Part-time employ­ment may be pos­sible

The research cluster “Trans­lo­ca­tions” at the Insti­tute for Art His­tory and His­tor­ical Urban Stud­ies at the Tech­nis­che Uni­versität Ber­lin is seek­ing to hire two postdoc­toral research­ers for its team. The pro­ject is fun­ded through the Gottfried Wil­helm Leib­niz-Prize of the DFG, awar­ded to Prof. Dr. Béné­dicte Savoy in 2016. The research cluster will study large-scale dis­place­ments of cul­tural assets from antiquity to the 20th cen­tury such as: art theft and spo­li­ation organ­ized by the state in times of war and occu­pa­tion, seizure of cul­tural goods dur­ing colo­ni­al­ism, dis­place­ments as a res­ult of a par­ti­tion of excav­a­tion dis­cov­er­ies or research exped­i­tions, mater­ial dia­spora of entire civil­iz­a­tions exped­ited by the art trade, and con­fis­ca­tions jus­ti­fied through ideo­logy, nation­al­iz­a­tion, or en masse dis­posal of private prop­erty. The key object­ive of “Trans­lo­ca­tions” is to com­pile a com­pre­hens­ive selec­tion of his­tor­ical find­ings in order to deliver ori­ent­a­tion and dir­ec­tion for deal­ing with the chal­lenges posed by this topic now and in the future. For fur­ther inform­a­tion on the research cluster see www.kuk.tu-berlin.de/menue/translocations/parameter/en. Continue reading “JOB: 2 pos­i­tions – Research Assist­ant (Postdoc), ‘Translocations’, TU Berlin”

ANN: Art & Law (Cambridge, 18 Jan-8 Mar 17)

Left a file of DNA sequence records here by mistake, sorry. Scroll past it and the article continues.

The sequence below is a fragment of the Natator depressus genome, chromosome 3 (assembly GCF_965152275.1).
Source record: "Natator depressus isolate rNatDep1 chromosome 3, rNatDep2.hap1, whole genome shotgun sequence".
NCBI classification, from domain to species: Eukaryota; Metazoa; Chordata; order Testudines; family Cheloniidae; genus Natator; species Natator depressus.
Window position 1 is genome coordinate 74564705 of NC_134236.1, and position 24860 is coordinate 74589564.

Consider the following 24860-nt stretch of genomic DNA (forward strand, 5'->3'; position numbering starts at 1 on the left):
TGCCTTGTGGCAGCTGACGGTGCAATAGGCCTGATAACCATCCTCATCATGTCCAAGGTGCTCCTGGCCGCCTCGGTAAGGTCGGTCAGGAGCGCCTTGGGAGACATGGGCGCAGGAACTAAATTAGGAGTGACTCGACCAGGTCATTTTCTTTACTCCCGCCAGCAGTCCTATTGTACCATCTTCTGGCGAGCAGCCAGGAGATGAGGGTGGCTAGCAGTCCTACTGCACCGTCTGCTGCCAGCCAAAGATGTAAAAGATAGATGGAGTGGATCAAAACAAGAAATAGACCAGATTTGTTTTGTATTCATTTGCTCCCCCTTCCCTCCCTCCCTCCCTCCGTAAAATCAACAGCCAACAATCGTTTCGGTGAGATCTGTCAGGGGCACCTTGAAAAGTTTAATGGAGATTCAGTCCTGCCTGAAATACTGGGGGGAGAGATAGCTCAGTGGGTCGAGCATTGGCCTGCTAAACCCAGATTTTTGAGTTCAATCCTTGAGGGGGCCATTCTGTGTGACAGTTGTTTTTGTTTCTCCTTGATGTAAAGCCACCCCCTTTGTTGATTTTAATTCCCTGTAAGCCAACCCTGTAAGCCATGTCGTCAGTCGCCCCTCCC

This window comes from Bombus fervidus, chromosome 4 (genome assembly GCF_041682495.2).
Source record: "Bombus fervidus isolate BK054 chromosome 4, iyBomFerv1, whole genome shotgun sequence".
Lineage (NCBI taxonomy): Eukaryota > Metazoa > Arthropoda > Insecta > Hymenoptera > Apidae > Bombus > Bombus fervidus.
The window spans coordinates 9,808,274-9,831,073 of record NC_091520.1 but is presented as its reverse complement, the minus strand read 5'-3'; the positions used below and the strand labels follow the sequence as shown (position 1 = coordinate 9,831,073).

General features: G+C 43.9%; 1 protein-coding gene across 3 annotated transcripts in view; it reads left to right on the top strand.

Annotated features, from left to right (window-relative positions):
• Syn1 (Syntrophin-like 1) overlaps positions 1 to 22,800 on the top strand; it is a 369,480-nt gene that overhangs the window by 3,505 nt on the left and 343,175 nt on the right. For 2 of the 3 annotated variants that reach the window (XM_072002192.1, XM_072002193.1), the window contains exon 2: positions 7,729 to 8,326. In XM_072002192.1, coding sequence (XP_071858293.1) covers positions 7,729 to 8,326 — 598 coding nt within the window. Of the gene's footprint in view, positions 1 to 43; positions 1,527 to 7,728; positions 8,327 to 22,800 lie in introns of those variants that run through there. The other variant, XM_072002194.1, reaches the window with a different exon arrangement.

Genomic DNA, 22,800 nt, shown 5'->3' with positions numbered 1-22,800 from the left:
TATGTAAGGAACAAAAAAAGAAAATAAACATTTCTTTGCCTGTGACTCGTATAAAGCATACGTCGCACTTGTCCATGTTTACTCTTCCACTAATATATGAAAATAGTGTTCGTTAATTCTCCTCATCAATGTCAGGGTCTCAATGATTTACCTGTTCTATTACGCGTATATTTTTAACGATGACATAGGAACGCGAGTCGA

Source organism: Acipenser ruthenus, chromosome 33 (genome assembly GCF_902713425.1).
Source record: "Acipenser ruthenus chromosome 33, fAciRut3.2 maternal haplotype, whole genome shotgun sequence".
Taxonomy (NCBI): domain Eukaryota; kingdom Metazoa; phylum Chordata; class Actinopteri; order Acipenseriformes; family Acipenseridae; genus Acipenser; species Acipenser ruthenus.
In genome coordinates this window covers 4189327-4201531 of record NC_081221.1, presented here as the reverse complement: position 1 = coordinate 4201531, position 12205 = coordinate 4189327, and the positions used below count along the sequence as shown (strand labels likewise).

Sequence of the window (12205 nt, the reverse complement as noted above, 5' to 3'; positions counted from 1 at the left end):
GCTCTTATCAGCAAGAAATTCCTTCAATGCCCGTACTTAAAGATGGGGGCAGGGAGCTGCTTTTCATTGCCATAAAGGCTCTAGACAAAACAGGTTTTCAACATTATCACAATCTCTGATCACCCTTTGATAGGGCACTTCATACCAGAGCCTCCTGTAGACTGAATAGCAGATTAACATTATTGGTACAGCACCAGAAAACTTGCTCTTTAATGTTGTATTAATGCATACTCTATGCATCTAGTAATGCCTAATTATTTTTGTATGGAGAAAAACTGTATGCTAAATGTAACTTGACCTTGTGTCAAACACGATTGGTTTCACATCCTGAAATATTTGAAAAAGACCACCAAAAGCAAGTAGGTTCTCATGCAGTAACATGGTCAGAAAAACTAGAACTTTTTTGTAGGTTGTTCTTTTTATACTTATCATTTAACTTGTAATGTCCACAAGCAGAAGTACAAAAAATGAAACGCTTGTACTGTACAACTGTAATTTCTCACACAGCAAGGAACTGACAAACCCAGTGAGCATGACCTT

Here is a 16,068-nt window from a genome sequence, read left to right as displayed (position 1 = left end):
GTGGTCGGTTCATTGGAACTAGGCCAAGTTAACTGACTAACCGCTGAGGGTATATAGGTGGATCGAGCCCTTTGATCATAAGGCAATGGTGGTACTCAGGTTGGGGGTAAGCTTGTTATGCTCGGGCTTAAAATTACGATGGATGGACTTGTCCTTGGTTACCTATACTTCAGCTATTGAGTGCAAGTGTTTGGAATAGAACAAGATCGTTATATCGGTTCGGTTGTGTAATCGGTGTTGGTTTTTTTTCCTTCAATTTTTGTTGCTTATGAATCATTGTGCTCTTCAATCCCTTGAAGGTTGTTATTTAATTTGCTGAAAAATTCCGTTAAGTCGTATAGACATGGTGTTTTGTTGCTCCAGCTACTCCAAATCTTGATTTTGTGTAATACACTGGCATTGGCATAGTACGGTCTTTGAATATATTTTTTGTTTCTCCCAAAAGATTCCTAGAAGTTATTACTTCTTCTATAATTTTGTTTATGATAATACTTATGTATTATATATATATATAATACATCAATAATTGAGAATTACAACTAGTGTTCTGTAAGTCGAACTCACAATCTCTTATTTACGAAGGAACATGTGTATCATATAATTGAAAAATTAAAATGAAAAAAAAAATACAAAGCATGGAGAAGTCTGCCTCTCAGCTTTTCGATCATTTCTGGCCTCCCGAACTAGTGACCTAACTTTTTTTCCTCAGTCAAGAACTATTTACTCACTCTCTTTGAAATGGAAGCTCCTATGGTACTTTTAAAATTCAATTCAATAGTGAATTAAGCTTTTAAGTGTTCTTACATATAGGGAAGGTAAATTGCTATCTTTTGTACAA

Cambridge Art History Research Seminar Series on the theme ‘ART & LAW’

Cambridge, Department of History of Art, January 18 – March 8, 2017

 The series will commence on Wednesday, 18th January and take place every Wednesday at 5:00pm in Lecture Room 2 at the Department of History of Art. All are welcome to attend.

18 January
Jilleen Nadolny (Principal Investigator, Art Analysis & Research)
Connoisseurship, Provenance and the Laboratory: Establishing Authenticity in the 21st Century Art World

Continue reading “ANN: Art & Law (Cambridge, 18 Jan-8 Mar 17)”

CONF: Fourth Annual Art and Cultural Heritage Crime Symposium (New York, 1-3 Nov 16)

nyu-scps-logo

New York University, New York, U.S.A, November 1 – 03, 2016

Registration deadline: Nov 3, 2016

The 2016 Art and Cultural Heritage Crime Symposium hosted by NYU SPS, will be held at the NYU Woolworth Building in New York from November 1 – 3, 2016. Co-founded by Jane C.H. Jacob, Art Vérité LLC; Alice Farren-Bradley, Museum Security Network; and Christopher A. Marinello, Art Recovery Group LTD and launched in 2013 at NYU’s London Campus, this year’s program includes a stellar roster of topics and speakers from the US and Europe.

CLE units and financial aid are available for those who qualify. Attorneys attending the symposium can earn 16 CLEs in Professional Practice: 6.5 CLEs (November 1), 6.5 CLEs (November 2), and 3.0 CLEs (November 3). CLEs are transitional.

The full symposium discount rate is only available to NYU students, alumni, faculty, and adjunct faculty, as well as to NYSBA members.

DAY ONE: THEFT and FRAUD (6.5 CLEs)

DAY TWO: LOOTING and DESTRUCTION (6.5 CLEs)

Program

Source School of Professional Studies NYU (accessed Oct 28, 2016)